Addressing the Anxiety Problem

Posted on Jun 02, 2019 by Mark Muehl - Quality Education

In a recent post entitled Three Ways to Relieve Teen Anxiety Today, Tim Elmore provides insights and suggestions for addressing the growing issue of teen anxiety. As usual, Mr Elmore’s article provides observations and input from research and interviews of educators throughout the United States. In this article he notes three major culprits for high anxiety for today’s teens (probably true for younger kids as well....and maybe even adults?) and suggests activities and changes that can provide help. The three culprits-

1) Sedentary Lifestyles

2) Solitary Lifestyles

3) Saturated Lifestyles

Please take time for this 5 minute read of his blog (Three Ways to Relieve Teen Anxiety Today - Growing Leaders).

Next, take time to adjust your life and your children’s lives.

Seriously- make some plans.

Here are my reflections and reactions to these culprits in my life. Maybe you can relate and maybe these can help you make adjustments?

1- Sedentary lifestyles- I started with working a physical trainer toward the end of 2018. At that time, my walking was more of a waddle than heel/toe. My posture was certainly not one that was healthy. My weight was as high as it had ever been. I could have blamed my age and corresponding wear and tear but that’s all it would have been; blame, nothing but an excuse.

My trainer, who happens to be my son, listened to all that was wrong (I’m sure he was willing to add to the list) and began working with me three times a week. Lots of weights, squats and balancing exercises. The results could simply be that I feel better (most of the time!) but there is so much more. I know my walking is much better. I’ve had friends and colleagues mention I look healthier. And when I picked up my rental for our son’s Memorial Day weekend wedding, they had to find a jacket two sizes smaller (fist bump here if you would like).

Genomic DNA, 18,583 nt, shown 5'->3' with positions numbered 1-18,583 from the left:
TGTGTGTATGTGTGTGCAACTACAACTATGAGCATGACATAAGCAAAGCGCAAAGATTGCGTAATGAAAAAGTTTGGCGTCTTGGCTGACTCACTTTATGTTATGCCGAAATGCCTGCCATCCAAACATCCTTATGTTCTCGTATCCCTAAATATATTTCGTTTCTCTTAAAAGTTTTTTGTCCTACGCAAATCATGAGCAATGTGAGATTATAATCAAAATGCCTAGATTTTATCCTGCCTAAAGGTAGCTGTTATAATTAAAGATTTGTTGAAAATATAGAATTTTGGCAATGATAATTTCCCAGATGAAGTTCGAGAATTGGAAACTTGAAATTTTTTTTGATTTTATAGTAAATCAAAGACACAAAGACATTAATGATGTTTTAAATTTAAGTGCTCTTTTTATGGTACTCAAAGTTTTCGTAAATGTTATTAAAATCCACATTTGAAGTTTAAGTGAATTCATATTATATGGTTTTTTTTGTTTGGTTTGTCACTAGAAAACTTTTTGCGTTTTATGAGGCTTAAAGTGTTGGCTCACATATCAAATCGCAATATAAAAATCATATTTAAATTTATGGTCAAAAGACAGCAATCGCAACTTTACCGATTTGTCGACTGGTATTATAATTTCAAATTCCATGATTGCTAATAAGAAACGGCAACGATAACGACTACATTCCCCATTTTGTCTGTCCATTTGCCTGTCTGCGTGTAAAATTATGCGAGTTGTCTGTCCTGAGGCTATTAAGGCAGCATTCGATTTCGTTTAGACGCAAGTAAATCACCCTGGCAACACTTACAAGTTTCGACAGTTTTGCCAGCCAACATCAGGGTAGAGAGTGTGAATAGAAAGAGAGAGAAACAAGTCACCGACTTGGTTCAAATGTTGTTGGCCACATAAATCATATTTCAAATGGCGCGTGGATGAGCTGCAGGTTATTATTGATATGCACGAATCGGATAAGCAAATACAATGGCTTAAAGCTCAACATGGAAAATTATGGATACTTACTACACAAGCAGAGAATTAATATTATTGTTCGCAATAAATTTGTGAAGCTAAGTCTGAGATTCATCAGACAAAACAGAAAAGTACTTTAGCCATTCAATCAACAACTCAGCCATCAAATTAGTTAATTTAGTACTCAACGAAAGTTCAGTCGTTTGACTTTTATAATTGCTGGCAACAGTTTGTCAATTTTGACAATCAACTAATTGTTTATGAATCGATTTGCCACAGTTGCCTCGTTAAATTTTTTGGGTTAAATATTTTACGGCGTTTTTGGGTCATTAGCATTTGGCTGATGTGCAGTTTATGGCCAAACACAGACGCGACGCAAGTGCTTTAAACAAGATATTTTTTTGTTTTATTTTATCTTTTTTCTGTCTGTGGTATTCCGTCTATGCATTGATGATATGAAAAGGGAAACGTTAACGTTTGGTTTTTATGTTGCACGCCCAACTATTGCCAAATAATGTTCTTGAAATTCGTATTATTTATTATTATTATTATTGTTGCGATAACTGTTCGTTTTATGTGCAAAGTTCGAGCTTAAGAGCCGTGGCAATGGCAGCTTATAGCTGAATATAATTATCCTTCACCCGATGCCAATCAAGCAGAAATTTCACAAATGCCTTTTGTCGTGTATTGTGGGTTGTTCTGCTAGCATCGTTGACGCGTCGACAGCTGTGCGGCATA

2- Solitary Lifestyles- I enjoy monthly TLSP principal meetings. I enjoy admission counselor gatherings and visits with our marketing company. Board meetings are (mostly) a joy. However, I am I on my computer a lot with emails, watching political issues in our state that can affect our schools, and researching topics. But I know screen time and too much solitary time is not healthy. During the upcoming fiscal year, I need to plan my screen time. Elmore’s 2 hour limit sounds quite challenging but if it brings better health, it’s an imperative. Have you ever logged your amount of screentime in a day? It might be a valuable assessment.

3- Saturated Lifestyles- How many commitments do you have? What commitments get snubbed for less important obligations? As next year begins, I lose membership on a university board and pass the gavel of president on another board. However, TLSP picks up the need for fundraising causing a new time commitment (but the outcome will be healthy for TLSP). For years, experts have encouraged balance in life but all too often, balance isn’t achieved or even set as a goal. I look forward to the challenge of balancing family and TLSP while being motivated by faith in Christ.

“One of the greatest needs of our kids is margin in their day; for silence and autonomy; for going outside and making up a game with their friends.” Anyone want to go outside and play with me?